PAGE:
chapter 13 - UdflflKEUUH 11:12 Hdb4b31342 HUMQN HtHUiUtH...

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Unformatted text preview: UdflflKEUUH 11:12 Hdb4b31342 HUMQN HtHUiUtH Q“ 13 Policy, provision and practice: care or control? What is ‘care’? this chapter examines the contested nature of the concept of 'care'. Although :he word ’care’ may be linked to warmth, closeness and love, it has also been associated with control, power and oppression. In the first section of this :hapter the many meanings of ’care’ and how these meanings are reflected in whey and practice will be explored. In the second section, the views and crij Liques of disabled people concerning “care” will be examined. The chapter will :onclude with a discussion of Self-advocacy and will focus on MK SUN, which 5 a peer advocacy and campaigning group of mental health service users and survivors. ’Care’ is a multifaceted concept with an ambiguous set of meanings (Hugman 1991). The everyday meaning of care, however, Suggests coneern and consideration for others. Caring for others and being cared for in return 5 important, indeed essential, for most of us. We feel happier and more ful- illed when others care about how we feel and what we achieve. Care can be expressed .in many ways, by giving practical assistance, advice, emotional sup- aort, social support, physical intimacy and prayer. Caring is frequently recip~ rocal and may serve to strengthen relationships by increasing rewards, Jetween say, close relatives or friends. his not, however, always twoaway, sarticularly as we may care about people we have never met, or those who save yet to be born, Even when reciprocity of care is not present, for. example when caring for young children or a spouse with advanced Alzheimer’s dis- ease, experiences of providing and receiving care can still be valued. Caring, .s, then, ostensibly, a process of meeting people’s needs, and concern for the welfare of others, . ' ‘ Despite these positive aspects, the notion of care carries negative meanings for many'people and has been criticized by social scientists, feministsand -:hose in receipt of care. Most carers are women and caring, as well as being Ffifit U2511 lfltla’l‘jfle’lfilfitl 11:12 Hdb4btlltl42 HLIMll'uN til-.H'U'ililzti Hills“: lil'cla'rli 142 Poliqr, provrst'oh and practice devalued as a form of labour, is frequently seen as being a ’natural’ ponent of the female character (Davies 1999). This idea has been strong] challenged by feminists. Brechin (2000) states: ‘ In Caring, like mother love, risks being seen uncritically as warm, wonderé ful and quite unproblernatic — and indeed. like mother lovc. is assumed to be richly rewarding and empowering for both parties . . . for some people warmth and support may be welcome. for others a more detached,- form of help and advice may be what is wanted, with ‘care’ seen as intro-.3 sive and inappropriate. ‘ (erechin 2000: 141) The cosy image of care as synonymous with love can serve to mask: the con trol that operates in many relationships where one person is substantially dependent on another. i’rlestley (1999) contends that care within families free quently leads to possession and control, and Johnson (1998} makes the poi-‘an that within social policy care is usually linked to contrul. supervision and pro tection. The social worker, for example, may, within an ideology of care, supervise people whose parenting skills are deemed to be inadequate, and young offenders may, at one and the same time, be subjeCt to care, control, surveillance and protection. Talking of young people in residential care Ward (1997) states: ' For many of these young people, important decisions about their present and future life are lilter to have been taken without their feeling prop- ‘ erly involved and consulted . . . this general sense of powerlessness may I. i add further to a sense which these young people have . . . of disaffection and alienation from adult society and its values. ‘ (Ward 1997; 233) Physical, sexual and emotional abuse within contexts, which claim to be = ‘ caring (for example families, childrens homes and schools), is common with the most notorious cases appearing in the national newspapers. McKnight (1995) analyses care in terms of the needs of professionals and the economy. He explains that as Britain's manufacturing industries have declined, the country has become increasingly dependent for its wealth on I “Q service provision which has resulted in categories of people being ’created’ ‘ " who are deemed to be in need of care. He states: ’More and more conditions of human beings are being converted into problems in order to provide jobs for people who are forted to derive their income by purporting to deliver a service' (McKnight 1995: 29). He cites the medicalization of bereavement. ' old age, ‘hyperactivity' in children and childbirth as examples of this tend- I ency. McKnight (1995: 39) goes on to say that the word care, “masks the political interests of services .. . behind that mask is simply the servicer, his systems, techniques and technologies — a busineSs in need, of markets, an economy seelring new growth potential, professionals in need of an incOme'. ldtli’l‘jfle’lfilfitl 11:12 Hdb4htlltl42 HLIMtl'uN til-.H'U'ildlzti Hills“: lilfili'rll Policy, provision and pram're: care or control? 14.13- According to Adams et al. (1998} to be in receipt of care on a long-rem. I 3am Equams with a very low social status. This, however,- depends on the :ontext in which the care is provided. As Shakespeare (2000) states: if you describe a family who live in segregated accommodation, are looked after and have‘their meals Cooked for them . . . have people to drive them around and are lilcely to be. stated at wherever they go. it might be imagined you were talking about a very dependent type of person. Yet you would be describing the British Royal Family. ‘ (Shakespeare 2000: 10) Care’ services are generally Stigmatized only if the person concerned is .mable to pay for them or if they are heavily subsidized When services are surchased they are usually thought of as ‘support‘ or “assistance’ rather than care’ (Brechin 1998). There is, for example, no shame or stigma attached to employing a cleaner, a gardener or a nanny or being pampered at a health :lub; indeed such assets and activities may serve as perverful status symbols. Similarly, having numerous servants was a sign of wealth and influence in the tinctccnth and early twentieth Centuries. The meaning of care and who is deemed to require it varies over time and icross cultures. Childhood. as conceived in western society today, for ' example. was consnucted only in the late nineteenth century. This came about with compulsory education and legislation to Control child labour. Until hen, rather than being the recipients of care, working-class children were sxpected to work, obey and contribute to the economic welfare of their iamilies (McCoy 1993). Thislsituation still remains in many majority world :ountries today (Hewitt and Smyth 2000) where young children may also be - enrolled in military service (Allen 2000). . . In western society children have. over the course of the twentieth century, seen viewed as needing more and more care and protection. The Children 1nd Young Person’s Act 1969. for example, stipulated that children whohad iffended were in need of care rather than punishment and the Children Act 1989 gave children greater rights under the law and more voice in what hap- iened in them in, for example, residential care. Such changes in philosophy within health and social care are reflected in anguage. During the eighteenth and early nineteenth centuries, for example, how in. charge of mentally ill people were called. ‘lceepers’ rather than carers’, which reflected their role in controlling and restricting the people in hair charge, The term ’attendant’ became popular in the second half of the nineteenth century and by the end of the century workers were referred to as iurses (Nolan 1993) which reflected the increasing medicalization of mental llness. , ThC COHEN of can: has fCflturEd in legislation. for many decades. Children, Tor example, were ‘put in carc‘ and people with mental health problems required 'after care'. In the NHS and Community Care Act 1990 the concept . . . . . . ll lfltlr’l‘jr'r'e’lfilfitl 11:12 Hdb4btllcl4z.’ HLIMil'rN thUiLtb l-‘ii'rlsil: that” 144 Policy provision Malpractice of care was substantially changed reflecting a market philosophy. Johnson (1993} explains that recent developments in state policy as a whole has reconceptualised care as a commodity for which people can be assessed and deemed eligible. It can be ordered, planned. managed, purchased. charged for, provided in the form of various services and marketed. ‘ (Johnson 1998: 152) One way in which the concept of care has been broken down is the division 5 hetween ‘caring for' (labour) and ‘caring about“ (love) (Hugnran 1991), ’Carin‘g for' refers to the practical activities of caring (for example dressing, ‘ bathing, cooking and cleaning} whereas ’earing about“ refers to the emotional ' "' aspects of caring (for example listening, comforting and explaining). Shake speare {2000: ix) states that “'care” is a word which is value-laden, contested and confused. particularly in the way it combines an emotional component and a description of basic human services.” In reality ‘caring for' and ’caring about” frequently occur together and the type of care Which is appropriate depends on the person and the situation. “Actions may speak louder than words’ especially during times of acute illness or other crises. In addition many people express love and affection primarily by doing practical things for others. . The importance of negotiating with the person in need of support and giving that person control of their life is now recognized as a vital component of helping relationships. Talking of older people in residential care Peace (1998) states: For people who need the support of others to make real choices over how they live their lives. the staff need to be both enablers and doers. with the ‘ balance set through discussion. It is the imbalance of power of staff over residents which can tip what may be experienced as residential living into institutional care (or control?). (Peace 1998: 119) People from ethnic minorities have been particularly neglected by health and social services as they have been expected to accept care which does not take their needs-into account (Ahmad 2000). The appropriateness of help arid support will alvvays be determined by the individual and their encomstances. Care can be both suitable and highly valued. Talking of their daughter's care in a hospice. for example, Zorza and Zorta (1993) state: Iler happiness was clearly apparent. She had no guilt about being help- less and dependent on others. She had always loved to give, but she seemed at last to accept that she could now only receive . . . Her needs were fulfilled Without question and without resentment. . ' I (Emma and Zorza 1993: 230i UdflflKEUUH 11:12 Hdb4b31342 Policy, provision and pracrz‘ce: (are or cam-ml? 145.- , ‘ Questions for discussion 1 Think of a time when you needed care {either physical or emotional) from another person. What Was your experience of this? 2 How did the other person’s behaviour contribute to your feelings about receiving care? 3 Does care inevitably lead to control? Do disabled people need ‘care’? Disabled people often feel stifled and oppressed by the care that they are given. Maciarlane (1996: 13) states: “Many disabled people will define the care they have received as being oppressive, often of a custodial nature and prOVided in a controlled wayl' Furthermore there is usually little if any con- trol over Who proVides the care or the amount that is received (Oliver 1996b). Disabled people frequently find that others are taking responsibility for them, ovenprotectlng them. controlling themf abusing them and thwarting their autonomy. Wood (1991) points out that disabled people have never asked for care and Morris {1998) statesf ‘ In the context of the economic inequality which accompanies significant physical impairment in industrial societies . .. the need for personal assistance has been translated into a need for ‘care’ in the sense of a need to be looked after. Once personal assistance is seen as ‘care' then the 'carer’ whether a paid worker or an unpaid relative or friend, becomes the person in charge, the person in control. (Morris 1998: 167) Walrnslev {1996) found that if adults with learning difficulties lived with their Parents the relationship tended to be one of dependency or ridden with con- flict. If the disabled person moved away, however. the relationship was more likely to be supportive. ‘ Receiving help which is excessively refined and ’professionalized’ can also feel stilling and oppressive to some disabled people. Louise, a blind woman who we interviewed, explained how she felt as an employee of the Royal National Institute for the Blind (RNIB): People used to try out their new skills on you. I’d never heard of ’sighted guide skills” before I went to RNIB and people were all into trying it out on you, guiding you in the right way, and telling you the right thing w it all made me feel blind in a sense. Usually people do it fairly naturally or you tell them what to do. It made me feel very awkward and different and dependent. Disabled people frequently prefer to train their own assistants rather than receiving professional 'care' (Morris 1993h). HUMQN HtHUlUtH It Ffifit Ubfll ld'clr’l‘jfle’lfilfitl 11:12 H'clb4btll'cl42 HLIMtl'tN til-.H'o'ililzti l-‘li'tlsil: lil Nil. Md Policy, provision and practice Disabled people from ethnic minorities have pointed out that the cam offered to them by health and social services is frequently inappropriate. iuac. ccssible, culturally insensitive and racist (Ahmad 2000; Evans and Ramon 2001). Vernon (1994) states that providers often assume that black families perceive it as their duty to care for their disabled relatives. It is also assumed by white professionals that black. disabled people. will be sufficiently taken care of by their eXtendc-d family networlc . . . they may have to rely on their families to provide the care because of the inappropriateness of other forms of care to their needs, (Vernon 1994: 113) In recent years, and particularly since the passing of the NHS and Community Care Acr 1990 with its emphasis on “care in the community', feminists have campaigned for the rights of carers. People in receipt of care have, however, been ignored in these arguments leading disabled feminists. such as Jenny Morris, to regard the debate as disablist. Feminist agendas have viewed d15- abled people as dependent and helpless and have therefore focused on “the burden of care’. In so doing they have ignored the experiences of disabled people and coiluded with prejudiced and discriminatory attitudes and behav- iour (Morris 1998). Disabled feminists and their allies have also taken issue with the assump- tion that disabled people are never carers themselves (‘Walrnsley 1993; Morris 1993). Many dlSabled people who need some assistance are responsible for the care of children (Wates and Jade 1999) and other relatives (Walmsley 199.3) or they worlr within the 'caring’ professions (French 200i). Even if this is not the case, care is often reciprocal as Richardson (1959), talking about her adult son with Down's syndrome, explains: You are at war all the time . . . there is the emotional side of you which loves your child dearly and you don't want to part with him, there is the other side, common sense, which says now is the time . . . But there's a selfish side too, can I manage on my own? Am I going to be lonely . . . And financially, I had more for Martin than my pension now. (Richardson 1989: 9) Disabled feminists have also been critical of the ways in which child carers have been portrayed without any regard for the disabled adults who need their assistance or the way in which society is constructed to create a situation where children are needed as carers (Keith and Morris 1995). It is important never to be complacent about the care that disabled people receive. The history of residential care for disabled people is very bleak with numerous accounts of neglect and physical; emotional and sexual abuse. Stella recalled the time she spent in a residential school for visually impaired girls. during the 19605: Even as oippers we were made to stand facing the wall for hours at a time. Quite regularly we would get the ruler across the legs really hard. There might be no sweets for weeks, or we. Were sent to bed Without tea. UdflflKEUUH 11:12 Hdb4b31342 HUMQN HtHUiUtH Policy. provision and practice: care or commie ,. i Quite often privileges like playtime Were misSed, instead We would have to stand in the corner very straight. We often got stopped from matings, I remember being stopped from a Christmas party, we stood from half past two until six o’clock facing the wall . . . We were matched out in front of i ' the visitors and for tea we had cheese and watercress while all the other children had fancy cakes. The thing i did to deserve it was knocking the plants over in the playroom when I was running around. Ijust didn’t see them but that wouldn’t have been accepted, I was thought to be careless and naughty . . . It's vividly in my mind to this day. I (quoted in French 1996: 30) Many other accounts of austerity and abuse of children and adults in resi- dential care have been documented often by disabled people themselves; Potts and Fido (1991} have written a book basecl on interviews with people Who spent many years in a ‘mental deficiency" institution. Margaret (admit- ted in 1951) who was interviewed said: Ii you were bursting to go somewhere and you wet yourself, you know like me, you got punished. Say you were in a wheelchair and you couldn’t ask to tell them, you still got punished . . .couldtt't go out. couldn't see your visitors . . . Shall Itell you Something else, if you leave your food, you know what they used to do? If you didn’t eat your dinner . . . leave it for your tea. And if you didn’t eat it fur your tea, you had it for your supper, and if you didn’t eat it for your supper you had it for your next meal. It’s truel (quoted in Potts and Fido 1991: 59) Mary Baker (1991) has written an account of the time she spent at the Halli- wick School for Crippled Girls during the 1930s. She recalled her first day: The nurse stripped rne naked and cut my hair short. She couldn't have eut it arty shorter if she tried. The sides were trimmed above my ears and I was given a fringe. The next part of my welcome was humiliating and degrading. My hair and my body was completely covered, sprinkled all over, with louse powder . . . I was being deloused but it made me feel dirty . . . The nurse told me there was nothing to cry about. . . Rules were rules and I had to be deloused. - (Baker 1991: 37') Many other practices, which are undertaken in the name of ‘care’, have been identified as abusive by disabled people. These include medical practices (such as excesaive physiotherapy), educational practices (such as preventing deaf children from using sign language) and attempts to ‘normalize’ disabled children by both their parents and professionals (see Chapters 6 and 12). Westcott and Cross (1996) have documented many recent reports of abuse against disabled children both at home and in institutions; Cross, who is her- self disabled, has written 'a book for carers and parents which analyses abuse and aims to prevent it (Cross 19.98). They both provide considerable evidence that the abuse of disabled children is more prevalent than the abuse oi non~ disabled children. Ffifit Uflfll ldtli’l‘jfle’lfilfitl 11:12 ‘:|';ll:i4l:ttli;l4.«_’ HLIMll'tN thUiLtb ‘ l-‘ti'tlstl: UHF]. 143 Policy, mansion and practice Since the development of the disabled people's movement, disabled peopk. have developed a network of Centres for Independent Living which provide ‘ i assistance on their terms (see Chapter 12) and have secured a system of “direct Iii-j . payments’ whereby they can purchase their own assistance rather than tely- if; mg on what is offered by professionals (see Chapter 7}. " Questions for discussion 1 Do disabled people ever need ‘care’? 2 Do the critiques of ’care’ by disabled people undermine the role of 'carers'? . 3 How, if at all, can carers promote the interests of disabled people? An alternative to 'care’ Self-advocacy means to speak out either individually or collectively and with or without support. It involves being assertive. standing up for one's rights, expressing one's needs and getting things done (McNally 1997). Self-advo- cacy groups work collectively to bring about change and to sUpport and assist each member. They enable people to develop confidence and self-esteem and to learn valuable skills such as decision making (C—ornm I999). Self-advocacy has grown during the 19805 and 19905 as many marginalized groups, includ- ing people with learning difficulties and users and survivors of the mental health system, begin to speak out. ‘ Advocacy, in contrast, involves a person speaking on behalf of another. In reality, however, adv0cacy and self-advocacy can be difficult to distinguish and may coexist. The goal of the advocate may, for example, be to enable the person represented to become a self-advocate (McNally 1997). Furthennore the advocate may be somebody who has gone through similar experiences. In this case the person is referred to as a peer advoCate. Atkinson {1999: 5) states that the central thesis of advocacy and self-advocacy is that ’people’s views matter and their voices should be heard.” Collective self-advocacy has grown into a social movement which has enabled marginalized people, such as those with learning difficulties, to influ- ence policv and practice. Selbadvocacy has greatly expanded since the mid- 19505 and has been assisted by legislation such as the Children Act 1989 and the NHS and Community Care Act 1990 which compel professionals to con- sult the users of their services. An example of a self-advocacy organization is Survivors Speak Out, which is a network of groups of mental health system I Survivors (Barnes and Bowl 2000). The organization was formed at a MIND - conference in 1935 and the first conference of Survivors Speak Out, which took place in 1987, produced a Charter of Needs and Demands. Although self~advocacy as a respected activity has only recently been recog nized. it would be a mistake to imagine that marginalized people in the past were passive and silent. Talking of people labelled ’mad', Campbell (1996: UdflflKEUUH 11:12 Hdb4b31342 Polity, provision and practice: can: or control? 149 218) states that ‘there has always been protest by mad persons at their nega- tive designation in the eyes of society and at the systems societies have set up to deal with them.’ Early organizations such as the British Deaf Association (founded in 1390) and the National League of the Blind (founded in 1898) also stood up for their rights as disabled people. Tit-id Williams recalled taking part in a march in the 19205 from Sheffield to Tendon, organized by the National League of the Blind, to protest against low wages and poor working conditions: There was more or less a national uprising. The whole of England and the whole of Scotland decided to have a march to London . . . They arrived in Sheffield and all our workshops joined them and we marched down to London . . . we stood in Trafalgar Square and shouted for What impmves merits we wanted. We sent a deputation of shop stewards into parliament and I might add they got nowhere at all. but it at least awakened people to our conditions. {quoted in Humphries and Gordon 1992: ll7—l B) MK SUN, which stands for Milton Keynes Survivors and Users Network, is a peer advocacy group where people who are experiencing or have experienced mental distress help each other. There is also a campaigning element to the organization where, for example, people are kept informed of changes in legislation. Advocates and campaigners visit ’drop-in’ centres and mental health clubs to give information and offer assistance. 1 (SF) met the people at MK SUN in 2000 when I was involved in melting a video for an Open Uni- versity coursaThe quotations below are taken from that video (The Open University 2002). Karen Deighton, who is a peer advocate and the advocacy coordinator, explained the work and philosophy of MK SUN: MK SUN offers a peer advocacy service, peers meaning that we’re also u$ers or survivors of the mental health system, We’ve actually been through the system so we know what we’re talking about. The way that MK SUN Advocacy works is that we accept people’s reality. If that's how they see life, that's where we go from. We don’t judge them. Part of the role of the peer advocates is to accompany people to meetings. for example to see doctors or social workers, to help them get the most outof the services on offer and to ensure that their voices are heard. Patti. AISOp explained his role as the campaign coordinator of MK SUN: At the drop-ins I can give the service users access to all the information. . . . Only by raising the awareness of the individual can we hope to reach a point where mental health will be out in the open, not locked behind closed doors. He also pointed out that, asweli as being an advocacy and campaigning organization, there is a strong social side to MK SUN: The ’drop-ins' are all friendly places. Evei‘ybod'y’s in the same boat and Working together and it’s nice for people to have friends. It's like an HUMQN HtHUlU t5 mm Ffifit 1U511 lfl'cli’l‘jflc’lfilfitl 11:12 Hdb4btll'cl42 HLIMi'l'iN til-.H'Uililz‘d 150 Policy, provision! and [:l'i‘czcz‘r'ce extended fatnin that some of us lose when we become ill. When people become ill they lose an awful lot of their sell-esteem. You go through the system and you’re told what to do. when to get up, when to go to bed etci MK SUN is a truly democratic organization. Questions for discussion 1 Have you ever received help to speak up for yourself? How did you find the experience? 2 Why has Self-advocacy become so prevalent in recent years? 3 Is self-advocacy a more appropriate form of assistance than that pro- vided by statutory services? Debate activity Debate the proposition: Caring for disabled people inevitably leads to control. The following quorations may provide you with a Starting point: l'd say we don't want to be cared for at all. I would say that we want to be facilitated, supported and empowered. Care to me has connotations of custody and lack of control and of looking after ‘ somebody who is sick and getting worse . . . lwould say caring and care in the community is about control — maintaining us in a cer- tain position — and it's about seeing disabled people as people with individual problems. It's not empowering at all. (Campbell quoted in Williams W97: '94) They do everything for me, keep me clean . . . WE cope between us . . . You couldn’t ask any more. I’ve never lived in a hotel, I would- at know what it's like, but you couldn't get more attention by just ringng a bell. (Older disabled woman talking about living in a residential care home, in The Open University 1999) Further reading Cross. M. (1993) Pron Child, Safer Child,- A Handbook for Parents and Carers of Disabled Children. London: The Women’s Press. Keith. L. and Morris. J. (1995} Easy targets: a disability rights perspective on the Children as Carets' debate, Critical Social Policy, 15(2): 36—57. Maciarlane, A. (1996} Aspects of intervention: consultation, care. help and support. in is. Hales ted.) Beyond Disability: Towards an Enabling Society London: Sage. Morris. M, (1993} Creating a space for absent voices: women's experience of receiving assistance with daily living activities. in M. Allott and R. Robb (eds) Undetilondmg Healrlt and Social Care: An literati/notary Reader. London: Sage. l-‘i'i'ilsil: llfll ...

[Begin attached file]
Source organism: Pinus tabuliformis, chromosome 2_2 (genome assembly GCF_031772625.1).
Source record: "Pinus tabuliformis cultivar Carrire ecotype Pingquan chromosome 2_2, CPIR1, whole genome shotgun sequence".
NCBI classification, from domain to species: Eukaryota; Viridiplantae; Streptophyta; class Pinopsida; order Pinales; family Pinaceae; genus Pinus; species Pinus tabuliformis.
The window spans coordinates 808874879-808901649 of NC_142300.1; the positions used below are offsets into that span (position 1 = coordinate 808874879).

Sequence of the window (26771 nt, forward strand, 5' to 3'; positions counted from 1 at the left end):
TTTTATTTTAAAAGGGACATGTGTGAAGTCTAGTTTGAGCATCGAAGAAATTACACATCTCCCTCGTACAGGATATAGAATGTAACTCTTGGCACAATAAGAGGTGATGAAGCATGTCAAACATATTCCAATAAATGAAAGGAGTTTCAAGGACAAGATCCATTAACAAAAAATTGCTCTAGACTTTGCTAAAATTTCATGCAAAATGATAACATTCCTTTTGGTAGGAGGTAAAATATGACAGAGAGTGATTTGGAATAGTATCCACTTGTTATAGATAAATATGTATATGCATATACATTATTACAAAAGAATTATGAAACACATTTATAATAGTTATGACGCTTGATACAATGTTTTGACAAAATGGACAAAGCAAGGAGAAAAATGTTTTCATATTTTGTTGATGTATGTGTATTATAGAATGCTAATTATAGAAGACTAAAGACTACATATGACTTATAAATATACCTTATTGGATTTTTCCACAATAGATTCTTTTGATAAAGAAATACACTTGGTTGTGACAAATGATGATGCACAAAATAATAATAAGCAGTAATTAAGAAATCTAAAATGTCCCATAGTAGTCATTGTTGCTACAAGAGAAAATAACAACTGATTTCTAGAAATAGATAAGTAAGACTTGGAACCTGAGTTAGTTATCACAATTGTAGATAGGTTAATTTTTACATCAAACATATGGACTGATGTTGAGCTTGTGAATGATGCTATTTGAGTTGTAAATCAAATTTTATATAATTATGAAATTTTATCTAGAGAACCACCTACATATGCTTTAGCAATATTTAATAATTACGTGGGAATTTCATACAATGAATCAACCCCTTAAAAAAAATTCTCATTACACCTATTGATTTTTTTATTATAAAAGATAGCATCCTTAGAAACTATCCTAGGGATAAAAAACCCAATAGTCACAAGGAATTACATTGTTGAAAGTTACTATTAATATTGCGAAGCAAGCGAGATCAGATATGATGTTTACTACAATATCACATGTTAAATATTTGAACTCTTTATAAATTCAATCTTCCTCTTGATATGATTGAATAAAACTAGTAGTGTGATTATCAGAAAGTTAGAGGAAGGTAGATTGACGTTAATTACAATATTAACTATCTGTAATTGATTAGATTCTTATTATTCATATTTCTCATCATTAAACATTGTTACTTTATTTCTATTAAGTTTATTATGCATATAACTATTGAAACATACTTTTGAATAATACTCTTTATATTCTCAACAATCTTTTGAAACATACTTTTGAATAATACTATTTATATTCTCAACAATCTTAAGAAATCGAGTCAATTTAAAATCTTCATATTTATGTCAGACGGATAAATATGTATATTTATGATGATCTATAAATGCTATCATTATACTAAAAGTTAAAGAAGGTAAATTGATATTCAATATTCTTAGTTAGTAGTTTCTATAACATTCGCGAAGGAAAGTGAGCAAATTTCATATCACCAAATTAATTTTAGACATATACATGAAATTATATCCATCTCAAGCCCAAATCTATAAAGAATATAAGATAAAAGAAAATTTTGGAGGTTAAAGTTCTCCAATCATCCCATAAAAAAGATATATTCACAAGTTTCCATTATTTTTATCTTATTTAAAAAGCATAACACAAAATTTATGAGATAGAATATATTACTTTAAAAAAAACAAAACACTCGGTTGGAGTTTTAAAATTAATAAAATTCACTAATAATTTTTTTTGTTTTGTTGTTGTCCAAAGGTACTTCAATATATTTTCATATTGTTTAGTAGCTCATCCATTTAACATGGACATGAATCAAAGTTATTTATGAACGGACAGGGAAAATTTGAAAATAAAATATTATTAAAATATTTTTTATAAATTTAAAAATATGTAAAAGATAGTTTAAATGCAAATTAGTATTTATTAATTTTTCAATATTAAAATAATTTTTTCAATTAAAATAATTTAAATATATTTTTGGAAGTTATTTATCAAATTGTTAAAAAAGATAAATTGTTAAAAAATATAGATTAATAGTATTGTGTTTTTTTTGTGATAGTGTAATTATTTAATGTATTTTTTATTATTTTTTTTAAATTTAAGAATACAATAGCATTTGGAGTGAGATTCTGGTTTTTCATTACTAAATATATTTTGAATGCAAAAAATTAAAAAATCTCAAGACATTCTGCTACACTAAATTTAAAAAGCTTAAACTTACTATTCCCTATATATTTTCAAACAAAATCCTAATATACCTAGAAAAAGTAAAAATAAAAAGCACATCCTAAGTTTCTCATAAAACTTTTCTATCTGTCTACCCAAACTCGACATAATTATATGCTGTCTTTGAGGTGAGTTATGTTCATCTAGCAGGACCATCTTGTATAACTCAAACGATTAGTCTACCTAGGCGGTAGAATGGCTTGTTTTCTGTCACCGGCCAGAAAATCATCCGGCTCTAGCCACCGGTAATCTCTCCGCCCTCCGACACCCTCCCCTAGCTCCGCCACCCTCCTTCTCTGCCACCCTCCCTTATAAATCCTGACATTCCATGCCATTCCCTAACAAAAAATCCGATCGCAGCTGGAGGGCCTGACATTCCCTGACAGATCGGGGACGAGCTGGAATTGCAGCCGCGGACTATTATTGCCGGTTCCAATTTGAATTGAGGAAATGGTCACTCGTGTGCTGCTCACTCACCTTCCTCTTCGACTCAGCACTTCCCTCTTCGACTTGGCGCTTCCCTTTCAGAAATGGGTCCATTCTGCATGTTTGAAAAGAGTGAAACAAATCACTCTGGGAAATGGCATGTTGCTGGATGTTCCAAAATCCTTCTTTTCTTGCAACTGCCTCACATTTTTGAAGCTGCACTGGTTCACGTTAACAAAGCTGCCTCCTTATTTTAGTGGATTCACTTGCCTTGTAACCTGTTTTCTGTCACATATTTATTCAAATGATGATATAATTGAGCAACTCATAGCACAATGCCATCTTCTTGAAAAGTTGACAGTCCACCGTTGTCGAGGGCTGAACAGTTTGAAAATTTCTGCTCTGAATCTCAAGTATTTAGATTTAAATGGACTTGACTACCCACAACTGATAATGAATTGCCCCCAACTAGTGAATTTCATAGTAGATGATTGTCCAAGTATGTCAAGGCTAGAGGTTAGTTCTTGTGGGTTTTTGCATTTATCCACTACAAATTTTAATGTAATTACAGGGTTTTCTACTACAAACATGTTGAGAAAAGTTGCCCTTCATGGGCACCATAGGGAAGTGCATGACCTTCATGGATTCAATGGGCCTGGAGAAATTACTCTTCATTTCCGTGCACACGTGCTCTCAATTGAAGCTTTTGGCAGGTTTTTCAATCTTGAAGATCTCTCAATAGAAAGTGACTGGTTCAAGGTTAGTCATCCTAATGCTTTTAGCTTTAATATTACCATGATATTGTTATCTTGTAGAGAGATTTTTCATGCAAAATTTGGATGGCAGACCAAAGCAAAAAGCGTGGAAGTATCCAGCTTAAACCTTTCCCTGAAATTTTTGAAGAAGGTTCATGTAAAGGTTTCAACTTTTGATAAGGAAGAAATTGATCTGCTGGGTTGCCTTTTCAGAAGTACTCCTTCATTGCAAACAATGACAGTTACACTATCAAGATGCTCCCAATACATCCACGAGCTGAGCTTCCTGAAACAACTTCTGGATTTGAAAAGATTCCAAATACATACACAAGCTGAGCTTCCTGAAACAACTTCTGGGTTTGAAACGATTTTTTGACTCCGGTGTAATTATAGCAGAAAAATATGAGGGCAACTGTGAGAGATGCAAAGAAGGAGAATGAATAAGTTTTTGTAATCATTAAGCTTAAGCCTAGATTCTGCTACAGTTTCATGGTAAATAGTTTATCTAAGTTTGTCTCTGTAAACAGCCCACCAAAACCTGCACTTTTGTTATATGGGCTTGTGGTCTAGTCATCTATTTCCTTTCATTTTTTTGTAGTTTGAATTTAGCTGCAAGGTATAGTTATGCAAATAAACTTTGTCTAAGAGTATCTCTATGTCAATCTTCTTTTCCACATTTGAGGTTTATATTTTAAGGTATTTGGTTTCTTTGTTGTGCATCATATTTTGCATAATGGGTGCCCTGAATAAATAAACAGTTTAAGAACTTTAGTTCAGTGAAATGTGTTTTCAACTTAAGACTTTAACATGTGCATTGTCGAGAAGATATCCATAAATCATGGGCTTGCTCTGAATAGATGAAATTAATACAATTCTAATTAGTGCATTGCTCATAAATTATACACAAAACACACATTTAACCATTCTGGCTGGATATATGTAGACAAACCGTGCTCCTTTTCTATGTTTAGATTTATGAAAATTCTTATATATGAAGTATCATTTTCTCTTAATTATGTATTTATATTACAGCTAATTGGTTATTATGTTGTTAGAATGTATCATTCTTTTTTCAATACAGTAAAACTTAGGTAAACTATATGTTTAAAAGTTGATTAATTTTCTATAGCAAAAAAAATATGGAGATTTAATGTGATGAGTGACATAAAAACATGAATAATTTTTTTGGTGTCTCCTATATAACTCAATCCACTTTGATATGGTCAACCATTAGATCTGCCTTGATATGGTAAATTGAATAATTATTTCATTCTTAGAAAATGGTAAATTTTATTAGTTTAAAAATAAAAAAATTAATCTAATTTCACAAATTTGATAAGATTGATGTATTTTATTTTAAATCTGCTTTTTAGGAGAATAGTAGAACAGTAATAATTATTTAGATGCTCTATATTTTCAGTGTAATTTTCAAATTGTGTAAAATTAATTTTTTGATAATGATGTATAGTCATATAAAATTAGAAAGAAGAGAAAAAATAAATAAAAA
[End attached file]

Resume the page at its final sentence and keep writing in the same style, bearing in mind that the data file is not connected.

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This note was uploaded on 04/14/2008 for the course RHB 493 taught by Professor Larson during the Spring '08 term at Stephen F Austin State University.

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chapter 13 - UdflflKEUUH 11:12 Hdb4b31342 HUMQN HtHUiUtH...